BUT it looks like you have already recharacterized. See below:
I frankly do not understand why the "distribution" is higher than the contribution and what distribution means in these sense.
If you contributed X and rolled in Y and converted X + Y = Z out, then Z would be more than X. The 1099-R only covers money going out (rollover, conversion, cash out), not the money going in.
1099's
tIRA
Box 1 5382.09
Box 2a 5382.09
Box 2b (both have X)
Box 4 0.00
Box 5 blank
Box 7 02
IRA/SEP/SIMPLE X
Box 12 0.00
According to Box 1 you withdrew money. According to Box 7 you have "2—Early distribution, exception applies (under age 59 1/2)." That is the code used when converting to a Roth IRA. (2019 1099-R)
RothIRA
Box 1 3712.64
Box 2a 0.00
Box 2b blank
Box 4 0.00
Box 5 blank
Box 7 N
IRA/SEP/SIMPLE blank
Box 12 0.00
According to Box 1 you withdrew money. According to Box 7 you recharacterized something. "N—Recharacterized IRA contribution made for 2019 and recharacterized in 2019." Take a look at your 2019 statements, not just the year-end statement. Find out when you took money out of your Roth IRA and when money was added to your TIRA.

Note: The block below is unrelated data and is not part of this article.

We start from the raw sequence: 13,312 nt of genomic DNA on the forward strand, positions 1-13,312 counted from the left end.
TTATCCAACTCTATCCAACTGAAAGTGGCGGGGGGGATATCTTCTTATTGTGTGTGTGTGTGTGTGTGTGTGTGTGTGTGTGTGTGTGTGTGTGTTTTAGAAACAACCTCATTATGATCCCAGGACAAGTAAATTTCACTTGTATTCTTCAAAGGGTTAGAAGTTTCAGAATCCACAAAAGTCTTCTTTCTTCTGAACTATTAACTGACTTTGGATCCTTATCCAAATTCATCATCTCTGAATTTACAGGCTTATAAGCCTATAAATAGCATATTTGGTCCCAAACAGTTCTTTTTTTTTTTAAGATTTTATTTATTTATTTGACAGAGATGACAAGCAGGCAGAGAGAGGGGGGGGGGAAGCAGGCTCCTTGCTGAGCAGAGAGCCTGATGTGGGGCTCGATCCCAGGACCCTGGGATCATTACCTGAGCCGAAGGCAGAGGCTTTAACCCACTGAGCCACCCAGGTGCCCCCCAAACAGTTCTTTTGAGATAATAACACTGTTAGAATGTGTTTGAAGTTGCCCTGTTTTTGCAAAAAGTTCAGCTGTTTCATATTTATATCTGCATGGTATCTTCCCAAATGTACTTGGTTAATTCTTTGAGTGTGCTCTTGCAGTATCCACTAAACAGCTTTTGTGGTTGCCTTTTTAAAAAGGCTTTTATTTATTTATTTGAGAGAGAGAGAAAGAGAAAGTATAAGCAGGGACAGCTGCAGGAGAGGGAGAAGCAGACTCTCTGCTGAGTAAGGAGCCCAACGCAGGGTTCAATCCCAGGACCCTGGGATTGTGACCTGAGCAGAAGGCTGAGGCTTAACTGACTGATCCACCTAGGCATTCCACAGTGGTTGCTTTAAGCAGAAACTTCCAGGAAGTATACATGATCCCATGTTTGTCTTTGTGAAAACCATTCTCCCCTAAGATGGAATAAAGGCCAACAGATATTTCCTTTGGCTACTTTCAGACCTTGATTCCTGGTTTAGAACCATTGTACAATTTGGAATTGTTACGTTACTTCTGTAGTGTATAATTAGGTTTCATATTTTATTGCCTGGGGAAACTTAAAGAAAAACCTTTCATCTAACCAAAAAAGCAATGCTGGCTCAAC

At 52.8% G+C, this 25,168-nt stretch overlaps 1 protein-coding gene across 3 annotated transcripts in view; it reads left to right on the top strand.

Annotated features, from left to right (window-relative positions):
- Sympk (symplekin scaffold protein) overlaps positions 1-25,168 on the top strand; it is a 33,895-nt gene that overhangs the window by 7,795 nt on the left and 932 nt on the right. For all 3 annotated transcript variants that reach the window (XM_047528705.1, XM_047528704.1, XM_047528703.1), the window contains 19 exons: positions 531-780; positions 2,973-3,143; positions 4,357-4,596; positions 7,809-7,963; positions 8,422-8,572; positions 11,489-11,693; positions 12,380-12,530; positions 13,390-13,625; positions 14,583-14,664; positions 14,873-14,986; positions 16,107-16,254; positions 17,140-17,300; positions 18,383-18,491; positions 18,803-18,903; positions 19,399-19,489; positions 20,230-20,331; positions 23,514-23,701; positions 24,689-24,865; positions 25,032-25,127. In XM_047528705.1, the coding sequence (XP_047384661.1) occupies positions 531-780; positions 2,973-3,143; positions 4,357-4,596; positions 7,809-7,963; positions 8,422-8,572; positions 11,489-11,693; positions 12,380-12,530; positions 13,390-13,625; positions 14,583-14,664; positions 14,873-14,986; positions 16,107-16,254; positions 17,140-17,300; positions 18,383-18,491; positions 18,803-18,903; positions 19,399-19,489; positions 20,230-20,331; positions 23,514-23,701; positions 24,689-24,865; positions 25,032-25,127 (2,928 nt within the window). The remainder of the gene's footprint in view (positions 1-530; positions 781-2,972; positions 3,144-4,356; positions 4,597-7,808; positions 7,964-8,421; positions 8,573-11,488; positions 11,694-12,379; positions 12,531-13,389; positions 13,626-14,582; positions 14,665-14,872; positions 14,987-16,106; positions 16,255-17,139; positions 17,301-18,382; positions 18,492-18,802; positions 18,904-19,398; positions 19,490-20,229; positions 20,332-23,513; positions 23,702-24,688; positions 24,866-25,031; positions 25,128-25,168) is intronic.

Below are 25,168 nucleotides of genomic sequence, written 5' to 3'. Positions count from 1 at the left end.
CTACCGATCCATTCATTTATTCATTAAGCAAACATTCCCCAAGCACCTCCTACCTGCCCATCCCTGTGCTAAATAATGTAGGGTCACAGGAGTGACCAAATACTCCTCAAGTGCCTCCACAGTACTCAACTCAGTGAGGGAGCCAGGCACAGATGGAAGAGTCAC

If you shifted (poss recharacterized) your 2019 Roth IRA contributions and earnings ($3712.64) to your TIRA and converted some of that plus some of your TIRA contributions ($2791.69) leaving $1118.18 in the TIRA then that comes close to the amount in the TIRA 1099-R Box 1 ($5382.09).
3712.64 went into original Roth and has remained there
Just to be absolutely sure, look at your Roth IRA account and let us know the current total. Because if the ~$3712.64 is still there, your 1099-Rs are totally screwed up.
I really do not understand the RothIRA distribution but on the vanguard tax forms the RothIRA includes this "**" with this explanation:
**Includes tax forms from your mutual fund accounts before your mutual fund assets were transferred into an upgraded brokerage account.
Did you switch from the Vanguard mutual fund side to the brokerage side in 2019?

Topic Author
SpacePanda
Posts: 5
Joined: Tue Jun 30, 2020 6:24 pm

Re: Help avoid double tax for backdoor roth

Post by SpacePanda » Wed Jul 01, 2020 8:58 pm

Looking back at all of my statements and transactions for 2019 I did find that my account was "upgraded" on 7/25/19 from the mutual fund to the brokerage side. On 7/26 it appears $3712.64 was transferred from the mutual account into the new brokerage account which went through on 7/26 at a price of $3706.36.

Current Roth IRA total is 51k